One woman alleges she was strip-searched with a male officer present during the June raids on saunas in Edinburgh.
Sex workers also claim that confiscated property, including thousands of pounds in cash, have not been returned.
The six – only one of whom was subsequently charged – say they were not shown search warrants and were held for hours without being given food or water.
The controversial crackdown on sex in Edinburgh’s saunas involved more than 150 officers in the first raids on seven premises. The remaining six saunas were raided a few days later.
Seven individuals face 15 charges of brothel-keeping and living off immoral earnings.
Six saunas face permanent closure from October unless they win their appeals against having their licences suspended.
But Police Scotland has confirmed that it is investigating six formal complaints from sex workers caught up in the raid.
One woman, in a written statement to investigators, said a male officer barged into a room while she was being strip-searched by female officers.
She said: “When I was standing in this embarrassing position, completely naked, a male officer pushed the room’s door and walked in.
“Straightaway, I tried to cover myself up and covered my breasts with my arms.
“He never apologised or said why he was there – he just continued his conversation with the female officers.”
The woman, who has not been charged, added: “I felt so violated. I didn’t have a choice. When the police tell you to do something, you do it, but this was for absolutely nothing. They did not find anything on me as I was not doing anything wrong.”
Laura Lee, who campaigns for sex workers’ rights said: “If a strip search of this kind was carried out in a person’s home and was interrupted by a male officer, there would be a massive outrage.
“But because this woman works in a sauna, it’s been deemed okay by the police. This isn’t about sex-worker rights any more, this is about human rights.”
Another worker claimed in her written statement that officers refused to show her a warrant during the raids and she was told to “sit down, shut up and wait to be interviewed”. She said: “When I asked for food or juice, because I hadn’t had anything yet that day, I was flat-out refused.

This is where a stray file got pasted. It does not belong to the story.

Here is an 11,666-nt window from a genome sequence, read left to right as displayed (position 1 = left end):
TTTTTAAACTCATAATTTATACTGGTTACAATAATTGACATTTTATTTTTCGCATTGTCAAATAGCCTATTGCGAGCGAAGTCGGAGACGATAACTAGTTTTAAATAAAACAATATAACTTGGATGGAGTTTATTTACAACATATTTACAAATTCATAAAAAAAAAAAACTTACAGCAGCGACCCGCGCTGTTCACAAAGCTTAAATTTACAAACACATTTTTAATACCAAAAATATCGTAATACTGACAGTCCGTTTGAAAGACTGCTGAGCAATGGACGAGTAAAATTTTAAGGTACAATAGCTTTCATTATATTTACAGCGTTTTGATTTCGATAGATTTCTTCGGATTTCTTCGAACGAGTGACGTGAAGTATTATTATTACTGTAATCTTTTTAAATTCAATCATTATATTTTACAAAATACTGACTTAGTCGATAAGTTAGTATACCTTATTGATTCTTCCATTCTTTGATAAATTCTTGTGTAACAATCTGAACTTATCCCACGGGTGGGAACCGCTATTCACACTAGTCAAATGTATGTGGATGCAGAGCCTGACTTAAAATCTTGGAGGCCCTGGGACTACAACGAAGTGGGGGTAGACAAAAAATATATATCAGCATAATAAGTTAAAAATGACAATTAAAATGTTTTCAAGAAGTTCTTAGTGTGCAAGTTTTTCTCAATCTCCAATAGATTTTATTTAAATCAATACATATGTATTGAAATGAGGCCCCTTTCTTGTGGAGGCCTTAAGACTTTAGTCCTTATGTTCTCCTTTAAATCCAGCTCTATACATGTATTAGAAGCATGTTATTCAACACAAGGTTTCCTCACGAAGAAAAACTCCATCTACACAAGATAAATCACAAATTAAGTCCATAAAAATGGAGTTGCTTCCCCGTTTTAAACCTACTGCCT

“They wouldn’t even let us step outside for a cigarette.
“They seized my phone and to this day have still not given it back despite [my continuing to pay] my contract on it. When I asked the officer when I would get it back, he said, ‘How long is a piece of string?’. No receipt was given, either, and when I went to Fettes [HQ] they didn’t have a clue, indicating that this was not planned by the Edinburgh division.”
Another sauna worker said she was left in a state of fear.
“They just about took the door off its hinges,” she said, adding that the officers were “screaming and shouting at the top of their voices, putting me in a state of fear and alarm”.
She added when she asked for something to eat, as she had not eaten all day, the officer said: “I haven’t eaten, either.”
Independent MSP Margo Macdonald said: “The previous Lothian and Borders police division had a good working relationship with the city saunas. But that has been destroyed since the raids.”
Calling for more women to come forward with their accounts of the raids, she added: “Once that has happened, we will then be able to see if a new set of policing guidelines needs to be drawn up, in terms of police handling during raids.”
A Police Scotland spokesman said: “Officers and other agency representatives were provided with extensive briefings on appropriate behaviour while within these venues.
“As of Monday 19 August, police have received six complaints relating to this operation and these will now be progressed by our Professional Standards Department.”